If the whole point is being in the room with the source of that voice, virtual Maria gives you a lot, the image, the orchestra, the format, except the actual voice. What’s more Avatar Maria likely looks radiant and sounds ideal, yet was remarkable about her, is what is remarkable about any opera singer or any live performance, what happens live, her voice and in that moment.
Trying to do some research on liquidating a large collection of classical LPs (“good luck with that” is what I keep hearing), I happened on this fascinating list of valuable vinyl. No idea how up-to-date or authoritative it is, but fun to browse.
Not surprisingly, unusual pressings of The Beatles figure prominently, but there is something even rarer, a single pressing of a 1927 blues recording that will set you back a cool 60K, if you can find it. But like the famous “Inverted Jenny” or Edgar Allan Poe’s “Tamerlane and Other Poems,” likely to be rare on the ground..
Have you ever asked somebody for computer help? Been asked? Offered advice unasked? Received said unsolicited advice?
I’ve been in all four categories, and I suspect anybody reading this blog has as well. It can be a grim business the ‘computer helping’ game. (If I did reality shows instead of educational media, I’d pitch ‘Family Tech Support’ intense relationship drama. Probably too full of bad language for cable even. “But I don’t even see the enter key any where? Why the #$#!~*& is it called enter if it means ‘return?” A question for the ages.)
But there’s hope: earlier today, I encountered the best advice for helping somebody use a computer I’ve seen–and it’s 21 years old. Comes from a post by the Phil Agre, who was then at UCLA. The entire thing is at http://polaris.gseis.ucla.edu/pagre/ but here is the first bit…
Computer people are fine human beings, but they do a lot of harm in the ways they “help” other people with their computer problems. Now that we’re trying to get everyone online, I thought it might be helpful to write down everything I’ve been taught about helping people use computers.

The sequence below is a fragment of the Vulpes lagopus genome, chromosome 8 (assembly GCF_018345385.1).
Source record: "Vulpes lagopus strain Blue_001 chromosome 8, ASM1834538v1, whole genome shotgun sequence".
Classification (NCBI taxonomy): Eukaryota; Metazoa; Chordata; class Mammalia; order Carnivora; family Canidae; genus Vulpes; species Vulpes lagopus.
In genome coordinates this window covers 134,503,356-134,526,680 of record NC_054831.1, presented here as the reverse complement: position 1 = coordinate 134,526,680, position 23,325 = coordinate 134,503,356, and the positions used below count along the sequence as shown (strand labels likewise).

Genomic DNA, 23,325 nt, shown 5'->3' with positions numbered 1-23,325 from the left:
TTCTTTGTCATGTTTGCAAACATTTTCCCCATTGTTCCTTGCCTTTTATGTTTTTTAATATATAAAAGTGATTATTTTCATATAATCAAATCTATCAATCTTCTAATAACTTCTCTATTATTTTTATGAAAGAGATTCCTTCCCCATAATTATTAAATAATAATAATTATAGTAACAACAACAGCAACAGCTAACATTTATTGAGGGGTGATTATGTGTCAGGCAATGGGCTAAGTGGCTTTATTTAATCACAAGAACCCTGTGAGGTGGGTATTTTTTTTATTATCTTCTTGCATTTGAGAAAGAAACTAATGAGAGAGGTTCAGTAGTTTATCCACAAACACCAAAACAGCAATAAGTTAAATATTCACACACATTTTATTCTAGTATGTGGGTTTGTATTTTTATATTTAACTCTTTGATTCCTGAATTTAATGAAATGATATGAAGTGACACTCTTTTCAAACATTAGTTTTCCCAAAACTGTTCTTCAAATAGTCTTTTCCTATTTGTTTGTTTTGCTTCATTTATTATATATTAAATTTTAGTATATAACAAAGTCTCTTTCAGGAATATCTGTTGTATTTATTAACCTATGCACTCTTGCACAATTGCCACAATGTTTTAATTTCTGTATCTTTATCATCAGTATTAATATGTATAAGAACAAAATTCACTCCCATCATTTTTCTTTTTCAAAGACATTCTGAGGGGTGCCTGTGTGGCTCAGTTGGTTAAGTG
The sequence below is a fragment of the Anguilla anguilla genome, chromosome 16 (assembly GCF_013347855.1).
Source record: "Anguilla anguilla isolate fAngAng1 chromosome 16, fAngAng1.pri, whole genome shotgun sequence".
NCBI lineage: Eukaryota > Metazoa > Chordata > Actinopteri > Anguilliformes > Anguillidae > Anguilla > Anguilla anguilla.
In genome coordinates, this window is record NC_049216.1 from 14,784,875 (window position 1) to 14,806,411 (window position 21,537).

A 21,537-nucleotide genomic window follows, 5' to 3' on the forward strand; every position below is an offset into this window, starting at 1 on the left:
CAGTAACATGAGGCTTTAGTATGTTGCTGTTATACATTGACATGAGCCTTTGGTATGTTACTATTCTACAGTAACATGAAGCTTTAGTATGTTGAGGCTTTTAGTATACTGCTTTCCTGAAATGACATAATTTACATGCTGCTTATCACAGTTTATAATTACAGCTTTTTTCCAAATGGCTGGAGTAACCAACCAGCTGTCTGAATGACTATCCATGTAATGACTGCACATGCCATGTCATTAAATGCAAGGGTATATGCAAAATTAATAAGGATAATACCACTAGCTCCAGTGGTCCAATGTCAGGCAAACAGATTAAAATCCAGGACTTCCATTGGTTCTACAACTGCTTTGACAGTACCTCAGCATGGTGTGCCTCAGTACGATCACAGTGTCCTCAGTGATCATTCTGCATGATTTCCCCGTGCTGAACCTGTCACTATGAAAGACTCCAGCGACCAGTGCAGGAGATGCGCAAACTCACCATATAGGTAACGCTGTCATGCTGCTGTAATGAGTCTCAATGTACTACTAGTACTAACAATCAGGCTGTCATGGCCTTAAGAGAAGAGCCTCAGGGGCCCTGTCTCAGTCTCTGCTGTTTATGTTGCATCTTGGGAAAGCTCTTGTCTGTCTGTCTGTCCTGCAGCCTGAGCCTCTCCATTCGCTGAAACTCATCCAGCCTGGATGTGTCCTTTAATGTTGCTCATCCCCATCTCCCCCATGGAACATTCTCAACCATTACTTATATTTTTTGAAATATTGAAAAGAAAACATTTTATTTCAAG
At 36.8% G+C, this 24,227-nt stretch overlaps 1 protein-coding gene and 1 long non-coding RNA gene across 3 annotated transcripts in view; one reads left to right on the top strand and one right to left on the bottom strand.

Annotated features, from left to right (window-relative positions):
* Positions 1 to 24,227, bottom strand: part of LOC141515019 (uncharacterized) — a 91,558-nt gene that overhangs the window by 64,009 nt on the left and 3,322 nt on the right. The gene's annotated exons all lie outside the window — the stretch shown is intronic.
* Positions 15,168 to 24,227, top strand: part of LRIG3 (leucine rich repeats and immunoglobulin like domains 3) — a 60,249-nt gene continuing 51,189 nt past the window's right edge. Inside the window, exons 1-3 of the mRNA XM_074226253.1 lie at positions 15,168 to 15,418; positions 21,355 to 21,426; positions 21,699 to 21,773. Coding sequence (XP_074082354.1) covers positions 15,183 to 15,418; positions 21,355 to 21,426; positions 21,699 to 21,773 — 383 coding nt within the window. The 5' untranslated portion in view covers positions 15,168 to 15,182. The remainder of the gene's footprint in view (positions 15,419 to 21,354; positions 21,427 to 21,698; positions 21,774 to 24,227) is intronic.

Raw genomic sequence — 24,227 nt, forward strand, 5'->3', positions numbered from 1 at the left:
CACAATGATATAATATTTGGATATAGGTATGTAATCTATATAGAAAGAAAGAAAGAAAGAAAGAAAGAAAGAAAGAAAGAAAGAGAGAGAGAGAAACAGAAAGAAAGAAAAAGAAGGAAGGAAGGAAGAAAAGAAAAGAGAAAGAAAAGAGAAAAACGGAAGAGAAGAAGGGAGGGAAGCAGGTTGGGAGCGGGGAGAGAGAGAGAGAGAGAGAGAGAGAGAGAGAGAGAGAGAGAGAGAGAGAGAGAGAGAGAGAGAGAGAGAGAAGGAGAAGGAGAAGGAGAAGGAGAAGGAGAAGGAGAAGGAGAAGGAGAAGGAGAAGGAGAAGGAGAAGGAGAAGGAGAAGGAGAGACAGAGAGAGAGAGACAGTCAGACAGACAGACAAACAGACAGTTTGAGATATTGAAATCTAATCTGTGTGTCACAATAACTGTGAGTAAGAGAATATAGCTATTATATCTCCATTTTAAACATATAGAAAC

First you have to tell yourself some things:
Nobody is born knowing this stuff.
You’ve forgotten what it’s like to be a beginner.
Good advice for teaching in general…Speaks to keeping the experience and the goals of the learner in mind, rather than a primary focus on what the teacher is doing. Simple, but hard to do…
Tip of the hat to www.librarian.net/stax/4749/ask-a-librarian-when-do-you-touch-a-patrons-computer/ for the link.
Both Poetry Daily and Knopf Poem of the Day do celebrations of National Poetry Month (April, of course, the ‘cruelest’ month). Sharon Olds was one of Knopf’s selections, and she has always resonated with me, perhaps never more so than in this poem.
Then, one late afternoon,
I understand: the harm my father
did us is receding. I never thought
it would happen, I thought his harm was stronger than that,
like God’s harm—flood, or birth without
eyes, with mounds of tissue, no retina, no
pupil, the way my father on the couch did not
seem not to be using eyes
but not to have them, or to have objects
for eyes—Jocastal dress-brooches.
But he had not been hated, so he did not hate us,
just scorned us, and it is wearing off.
My son and daughter are grown, they are well
as if by some miracle. The afternoon has a
quality of miracle, the starlings all facing
the west, his grave. I come to the window
as if to open it, and whisper,
My father’s harm is fading. Then,
I think that he would be glad to hear it
directly from me,
so I come to where you are, bone
settled under the dewed tangle
of the blackish Northwoods moss like the crossroads
hair of a beloved. I come to you here
because it is home: your done-with body
broken back down into earth, holding
its solemn incapable beauty.
Perhaps all writers make use of their family first and foremost, but few do it as fearlessly.
Clear thoughts on ed tech and the future from a hero of mine. I would go further even than Larry–not only are the big questions about teaching and learning, its purposes, means, and content more important; the endless noisy hum of speculation and consumer reports level chatter about the so-called revolutionary potential of ed tech mostly is a white noise generator to keep the discussion of the deeper issues inaudible.
One easily trips over a list of high-tech tools that have become obsolete in the past decade (e.g., floppies, fax machines). I used many of these myself and remember junking them, saying to myself: hey, these were highly touted, I bought the second- or third-generation version and now I am dumping them. Other lists of high-tech predictions for 2020 were equally entertaining about the future of schools. This list posted by a high-tech enthusiast who yearns for a paperless society and totally customized instruction with smaller, greener schools tickled me because while I do agree with some of the items, others are, well, dreams. I have been reading such dream lists for years about high-tech devices (with brand-new names) promising a glorious (or nefarious) future just around the corner, including the disappearance of the teacher (see here).
And I have contributed to such lists with my own predictions over…